The copy above came to be in the SUPERMANIA collection from a folder of Dutch/German clippings, its previous owner obviously passionate Superman devotee from childhood. This set was pieced back together from the scrapbook with the posters in pristine condition tucked between the (mostly water damaged) pages. Until recently I had no idea what its origin was until another collector proudly posted his copy on Instagram…
As the very proud custodian of the ‘Big Red Book’, any follower of SUPERMANIA will be aware of my affinity for the UK national treasure that is Martin Asbury. Most notable for his long-running newspaper strip ‘Garth’, Asbury went on to storyboard some of the most popular movies of the last few decades, culminating in the as-yet-unreleased latest Bond film ‘No Time to Die’.
Last seen here in vintage footage working in his studio at Elstree, a catch-up with the man himself was long overdue and courtesy of Superfan Philip Hawkins, we finally got the chance to ask the burning questions in the Superman IV Live Watch Along Event. Laughingly referring to it as ‘The Greatest Film Ever Made’ Asbury’s candid and frank recollections are a fascinating insight into the production. As if this wasn’t enough, during the Zoom call another Hollywood legend logged on to contribute – Mr Harrison Ellenshaw! To hear the old friends reminiscing was a joy in itself but for Superfans there were revelations aplenty about the making of Superman IV. For example –
• Asbury was credited as concept and Matte artist but for not his main duties as storyboard artist.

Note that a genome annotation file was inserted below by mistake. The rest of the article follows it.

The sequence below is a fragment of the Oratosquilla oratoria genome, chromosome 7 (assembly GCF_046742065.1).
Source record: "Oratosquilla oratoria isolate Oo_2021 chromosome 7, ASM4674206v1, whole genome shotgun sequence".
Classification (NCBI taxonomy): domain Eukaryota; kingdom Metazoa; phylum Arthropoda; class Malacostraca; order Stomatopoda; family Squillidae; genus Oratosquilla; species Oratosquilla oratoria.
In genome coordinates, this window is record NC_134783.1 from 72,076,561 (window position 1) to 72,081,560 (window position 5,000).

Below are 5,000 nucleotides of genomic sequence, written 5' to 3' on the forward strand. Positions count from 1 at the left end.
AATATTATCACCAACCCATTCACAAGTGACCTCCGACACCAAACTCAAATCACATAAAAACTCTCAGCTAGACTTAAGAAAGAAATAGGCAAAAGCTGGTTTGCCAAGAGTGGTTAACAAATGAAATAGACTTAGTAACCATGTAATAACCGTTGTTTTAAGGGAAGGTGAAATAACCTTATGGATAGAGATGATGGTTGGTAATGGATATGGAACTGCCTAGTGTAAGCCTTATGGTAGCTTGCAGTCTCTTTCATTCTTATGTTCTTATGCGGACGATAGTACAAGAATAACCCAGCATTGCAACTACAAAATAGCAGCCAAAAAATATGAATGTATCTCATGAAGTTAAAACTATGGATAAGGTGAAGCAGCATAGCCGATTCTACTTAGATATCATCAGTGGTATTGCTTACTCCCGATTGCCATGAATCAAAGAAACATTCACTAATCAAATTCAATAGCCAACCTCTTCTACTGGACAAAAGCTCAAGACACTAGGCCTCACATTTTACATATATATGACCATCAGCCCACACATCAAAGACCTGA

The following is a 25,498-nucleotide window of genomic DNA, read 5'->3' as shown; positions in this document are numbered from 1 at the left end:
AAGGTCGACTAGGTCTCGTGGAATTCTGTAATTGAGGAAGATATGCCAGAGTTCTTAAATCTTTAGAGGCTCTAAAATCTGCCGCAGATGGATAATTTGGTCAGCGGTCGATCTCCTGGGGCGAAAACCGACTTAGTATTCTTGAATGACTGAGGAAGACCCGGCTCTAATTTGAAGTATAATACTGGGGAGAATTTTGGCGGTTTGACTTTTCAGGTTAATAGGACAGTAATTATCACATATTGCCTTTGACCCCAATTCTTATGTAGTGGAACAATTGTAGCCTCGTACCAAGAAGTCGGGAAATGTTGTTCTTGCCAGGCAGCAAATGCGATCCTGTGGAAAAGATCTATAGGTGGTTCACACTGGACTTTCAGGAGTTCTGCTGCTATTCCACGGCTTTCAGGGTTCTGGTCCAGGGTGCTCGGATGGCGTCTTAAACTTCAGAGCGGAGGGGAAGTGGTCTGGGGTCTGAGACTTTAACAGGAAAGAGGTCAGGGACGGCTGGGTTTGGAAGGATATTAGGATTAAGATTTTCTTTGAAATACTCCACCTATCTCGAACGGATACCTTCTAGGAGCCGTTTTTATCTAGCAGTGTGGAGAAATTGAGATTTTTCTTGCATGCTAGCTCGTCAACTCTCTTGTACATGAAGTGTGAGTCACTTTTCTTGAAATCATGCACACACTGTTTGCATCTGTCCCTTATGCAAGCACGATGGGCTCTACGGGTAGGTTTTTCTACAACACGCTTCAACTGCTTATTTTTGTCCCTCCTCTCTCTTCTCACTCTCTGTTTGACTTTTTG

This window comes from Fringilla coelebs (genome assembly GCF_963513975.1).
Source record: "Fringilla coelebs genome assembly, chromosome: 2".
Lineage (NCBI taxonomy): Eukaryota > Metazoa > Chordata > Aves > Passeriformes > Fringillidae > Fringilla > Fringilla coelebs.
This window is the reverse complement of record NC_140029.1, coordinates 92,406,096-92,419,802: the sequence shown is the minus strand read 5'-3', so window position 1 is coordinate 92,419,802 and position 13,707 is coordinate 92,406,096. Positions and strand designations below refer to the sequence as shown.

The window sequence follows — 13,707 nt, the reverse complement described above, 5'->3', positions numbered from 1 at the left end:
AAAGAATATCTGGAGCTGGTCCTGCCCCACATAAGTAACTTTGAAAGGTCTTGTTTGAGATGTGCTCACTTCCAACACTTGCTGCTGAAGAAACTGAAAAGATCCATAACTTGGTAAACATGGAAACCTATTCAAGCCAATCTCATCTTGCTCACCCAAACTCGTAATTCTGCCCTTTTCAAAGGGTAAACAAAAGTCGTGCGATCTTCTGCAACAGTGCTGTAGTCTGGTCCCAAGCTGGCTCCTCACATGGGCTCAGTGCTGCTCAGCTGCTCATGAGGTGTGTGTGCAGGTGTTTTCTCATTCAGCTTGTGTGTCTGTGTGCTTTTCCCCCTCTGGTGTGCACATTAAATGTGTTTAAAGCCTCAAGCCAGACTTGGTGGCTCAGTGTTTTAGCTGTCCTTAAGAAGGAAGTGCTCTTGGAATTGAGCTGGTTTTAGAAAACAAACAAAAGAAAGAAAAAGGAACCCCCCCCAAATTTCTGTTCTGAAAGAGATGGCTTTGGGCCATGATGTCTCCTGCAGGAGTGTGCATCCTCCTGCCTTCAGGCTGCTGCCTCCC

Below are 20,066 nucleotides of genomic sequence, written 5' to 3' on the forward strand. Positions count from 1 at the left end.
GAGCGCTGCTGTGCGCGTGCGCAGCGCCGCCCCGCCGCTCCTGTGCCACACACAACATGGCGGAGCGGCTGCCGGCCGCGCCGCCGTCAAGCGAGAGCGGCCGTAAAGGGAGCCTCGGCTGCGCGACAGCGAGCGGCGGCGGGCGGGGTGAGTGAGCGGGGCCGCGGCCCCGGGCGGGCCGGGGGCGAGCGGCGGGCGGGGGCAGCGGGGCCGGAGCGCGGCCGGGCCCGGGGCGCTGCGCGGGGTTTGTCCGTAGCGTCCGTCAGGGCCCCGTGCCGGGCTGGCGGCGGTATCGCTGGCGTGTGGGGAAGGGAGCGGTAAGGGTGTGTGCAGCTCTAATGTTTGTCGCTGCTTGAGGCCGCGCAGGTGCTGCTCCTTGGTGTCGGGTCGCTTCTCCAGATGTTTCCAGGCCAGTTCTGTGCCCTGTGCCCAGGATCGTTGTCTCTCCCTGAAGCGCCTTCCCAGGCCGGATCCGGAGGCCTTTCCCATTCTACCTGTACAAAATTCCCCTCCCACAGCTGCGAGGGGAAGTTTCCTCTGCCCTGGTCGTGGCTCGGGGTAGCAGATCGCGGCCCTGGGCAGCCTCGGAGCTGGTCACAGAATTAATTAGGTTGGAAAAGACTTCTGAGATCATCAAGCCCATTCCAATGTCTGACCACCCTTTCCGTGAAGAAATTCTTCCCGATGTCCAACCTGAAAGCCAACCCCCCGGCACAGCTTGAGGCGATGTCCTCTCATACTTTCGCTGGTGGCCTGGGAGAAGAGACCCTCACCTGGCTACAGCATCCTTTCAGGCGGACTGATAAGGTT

• He designed the opening credits of the film under the direction of Sidney J. Furie – Clive Mantle’s credit as Nuclearman 1 was cut.
• Storyboarding was completed before the role of Nuclearman was cast, explaining why he’s drawn like the ‘Silver Surfer’
• Asbury was also the artist for the matte painting of the Volcano – it’s still in his possession and is currently used as a ramp for a catflap at his home(!) The Lava in the Volcano scene was porridge lit from below.
• Harrison Ellenshaw brought his father Peter out of retirement to help finish the Matte paintings due to the tight schedule
• According to Asbury, besides Lex Luthor’s lair, most of the sets for the film were ‘tiny’
• Sidney J. Furie couldn’t watch the test screening and sat waiting in a restaurant across from the theater. Harrison Ellenshaw said the audience were ‘throwing things at the screen’ in protest
• The test screening was a ‘rough cut’ of 134 minutes. Based on the audience response, Warner Brothers immediately ordered ‘whole reels be dropped’ to bring the runtime down.
• Even though he knew the picture was collapsing around him, Christopher Reeve ‘Never had a bad word to say about anybody’ and ‘was a very pleasant and approachable man – not grand in any way’.
• The production began shooting at Pinewood Studios as the first three had done – it was then re-located to Elstree
• Christopher Reeve suffered an allergic reaction to his new Superman costumes and came out in an uncomfortable rash all over his body
• Mark Pillow had twisted his ankle during filming so an insert showing Superman stamping on Nuclearman’s foot was shot to explain the limp.
• Nuclearman’s demise was filmed at the now-demolished Didcot Power Station and the entrance to the Boys School where Lenny is dropped off are the gates to Elstree Studios
Philip will be making an edit of the event available on Facebook shortly – I urge both Superfans and anybody with an interest in the movie business to give it a listen….